Odd as it may seem today, being a heavy metal band in the late-'70s or much of the '80s and utilizing Black Sabbath and other '70s pioneers as your blueprint was career suicide.
But the Los Angeles-based Saint Vitus — guitarist Dave Chandler, bassist Mark Adams, and original drummer Armando Acosta, with three different singers — weathered the 1980s sounding and looking the part, releasing what would eventually be a slew of highly influential records (mostly via punk band Black Flag's SST label).
At the time, there were but a tiny handful of bands attempting this proto-doom-metal style, including Trouble, Pentagram, and Witchfinder General, but it is Saint Vitus that provided the first prominent vehicle for vocalist Scott "Wino" Weinrich, who is today justifiably considered a legend within that scene. Vitus had other singers who fronted the band on a few records, but it is the Wino-fronted lineup (roughly 1985 to 1991) that produced the band's most groundbreaking work.
After breaking up a subsequent lineup in 1995, Saint Vitus reunited for a few shows in 2003 then laid low (due to Wino's commitments in other bands) until reuniting again in 2009. In the last three years, Vitus has played hugely successful shows and released the well-received Lillie-65 album earlier this year on the Season of Mist label.
The Wino-fronted lineup will hit the Hi-Tone Café on Saturday night. Recently, the Flyer caught up with founding guitarist Dave Chandler.
Flyer: What was it like to be the only Los Angeles band playing Black Sabbath-influenced metal throughout the '80s?
Dave Chandler: We would go out with Black Flag and people hated us ... threw stuff at us. Then we would go back out and play the same places, and it took a couple of years, but they accepted us. We were their metal band. And as far as how we looked, we would overhear negative comments because I had a beard, and no one had facial hair. We sort of stood out in every way possible during the '80s.
Have you had problems with royalties of the sort that Hüsker Dü, Meat Puppets, and other bands weathered with SST over the years?
Actually, we are currently in the process of getting all of the masters and rights to the SST titles back from the label, so we can do a run of proper reissues ourselves. We had to hire a lawyer to handle this for us, so I'm not sure if we are on the best of terms with SST at the moment.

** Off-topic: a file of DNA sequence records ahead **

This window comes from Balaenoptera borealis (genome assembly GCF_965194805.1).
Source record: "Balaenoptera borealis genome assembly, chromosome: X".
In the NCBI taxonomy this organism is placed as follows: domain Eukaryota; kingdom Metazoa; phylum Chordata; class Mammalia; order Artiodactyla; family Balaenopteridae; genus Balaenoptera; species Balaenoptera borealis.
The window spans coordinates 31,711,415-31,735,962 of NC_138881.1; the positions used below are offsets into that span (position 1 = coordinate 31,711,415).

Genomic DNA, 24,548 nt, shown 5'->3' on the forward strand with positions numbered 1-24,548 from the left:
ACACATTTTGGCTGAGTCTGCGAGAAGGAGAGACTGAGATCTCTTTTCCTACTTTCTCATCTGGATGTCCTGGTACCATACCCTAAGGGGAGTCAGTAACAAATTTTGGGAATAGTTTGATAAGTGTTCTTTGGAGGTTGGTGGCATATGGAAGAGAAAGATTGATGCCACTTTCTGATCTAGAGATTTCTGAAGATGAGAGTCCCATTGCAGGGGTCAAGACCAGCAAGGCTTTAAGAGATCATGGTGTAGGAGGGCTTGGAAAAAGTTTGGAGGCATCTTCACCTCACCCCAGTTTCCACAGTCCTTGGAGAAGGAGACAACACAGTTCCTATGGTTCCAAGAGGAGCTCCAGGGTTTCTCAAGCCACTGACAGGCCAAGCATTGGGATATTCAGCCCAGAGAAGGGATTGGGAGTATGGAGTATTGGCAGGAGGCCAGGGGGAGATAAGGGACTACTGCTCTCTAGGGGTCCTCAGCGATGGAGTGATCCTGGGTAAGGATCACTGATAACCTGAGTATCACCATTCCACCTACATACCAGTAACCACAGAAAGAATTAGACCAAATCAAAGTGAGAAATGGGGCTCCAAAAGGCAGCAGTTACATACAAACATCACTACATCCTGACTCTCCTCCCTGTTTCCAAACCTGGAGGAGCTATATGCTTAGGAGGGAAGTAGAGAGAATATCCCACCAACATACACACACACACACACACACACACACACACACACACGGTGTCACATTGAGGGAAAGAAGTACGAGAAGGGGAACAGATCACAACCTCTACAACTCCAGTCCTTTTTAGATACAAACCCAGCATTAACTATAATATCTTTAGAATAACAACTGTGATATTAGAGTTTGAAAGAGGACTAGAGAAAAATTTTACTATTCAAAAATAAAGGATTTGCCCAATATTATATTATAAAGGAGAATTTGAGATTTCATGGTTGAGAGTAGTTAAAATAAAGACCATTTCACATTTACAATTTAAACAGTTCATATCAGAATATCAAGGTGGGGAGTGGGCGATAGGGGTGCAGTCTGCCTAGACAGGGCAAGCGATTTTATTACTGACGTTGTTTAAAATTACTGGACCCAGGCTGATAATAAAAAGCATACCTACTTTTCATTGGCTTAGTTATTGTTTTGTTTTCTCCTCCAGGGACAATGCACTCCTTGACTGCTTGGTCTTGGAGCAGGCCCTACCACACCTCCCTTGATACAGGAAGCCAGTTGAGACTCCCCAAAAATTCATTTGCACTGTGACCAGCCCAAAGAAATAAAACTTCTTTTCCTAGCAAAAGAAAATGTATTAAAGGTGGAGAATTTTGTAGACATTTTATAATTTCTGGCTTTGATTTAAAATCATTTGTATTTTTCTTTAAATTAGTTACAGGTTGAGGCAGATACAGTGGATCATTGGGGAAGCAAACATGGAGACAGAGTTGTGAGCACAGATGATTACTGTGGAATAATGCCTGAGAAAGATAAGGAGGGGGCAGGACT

I read somewhere that you guys were "dropped" from SST in 1989, but is that accurate? Did you simply leave the label like many of your contemporaries (Dinosaur Jr., Sonic Youth, Screaming Trees, etc.) at the time?
We left the label ... We were not dropped. When we played Europe for the first time, everyone who came to the shows told us that they couldn't find our records in stores. We went back and asked SST about this, and they told us that they were distributing our records overseas, which was clearly untrue.
You were active during the first run, until 1995, then you broke up for eight or so years and reunited with the Wino lineup in 2003. What sparked the 2003 reunion? What had changed for the band in terms of acceptance and audience numbers?
At the Chicago show in 2003, we were not used to having that many people into what we were doing at a stateside show. People drove from different states to see that show, and that was the first time we stopped and thought maybe we did have an impact on things. As for what led to the 2003 reunion, I was in a band called Debris Inc., and we played the Wacken Open Air Festival in Germany. We ended our set with a cover of the Vitus song "Born Too Late." During the set, we had a bit of people watching us, but when we hit the first few notes of "Born Too Late," a ton of people crowded up and started singing along to the song. So that got us to start thinking about the possibility of a few reunion shows.
You reunited again in 2009 for a few shows. What was it about those shows that got the band to start thinking about doing an album with the Wino lineup?
The Roadburn Festival in Holland. The people from Hellfest approached us about playing that festival, which was a big deal because they put us on one of the main stages and we were able to play in front of thousands of people. It was shortly after that we started to talk about the possibility of doing an album of new material.
So how did the deal with Season of Mist, for your most recent album, come about?
Season of Mist seemed to be the one that would actually push us after they put out the record, not just sign us, put out the record, then move everything to the backburner so they could say, "We signed Saint Vitus." Season of Mist, so far, have done everything they said they would and more. We are really happy with the way they have treated us.
Saint Vitus, with Weedeater and Sourvein
Saturday, September 15th, 7:30 p.m.; $15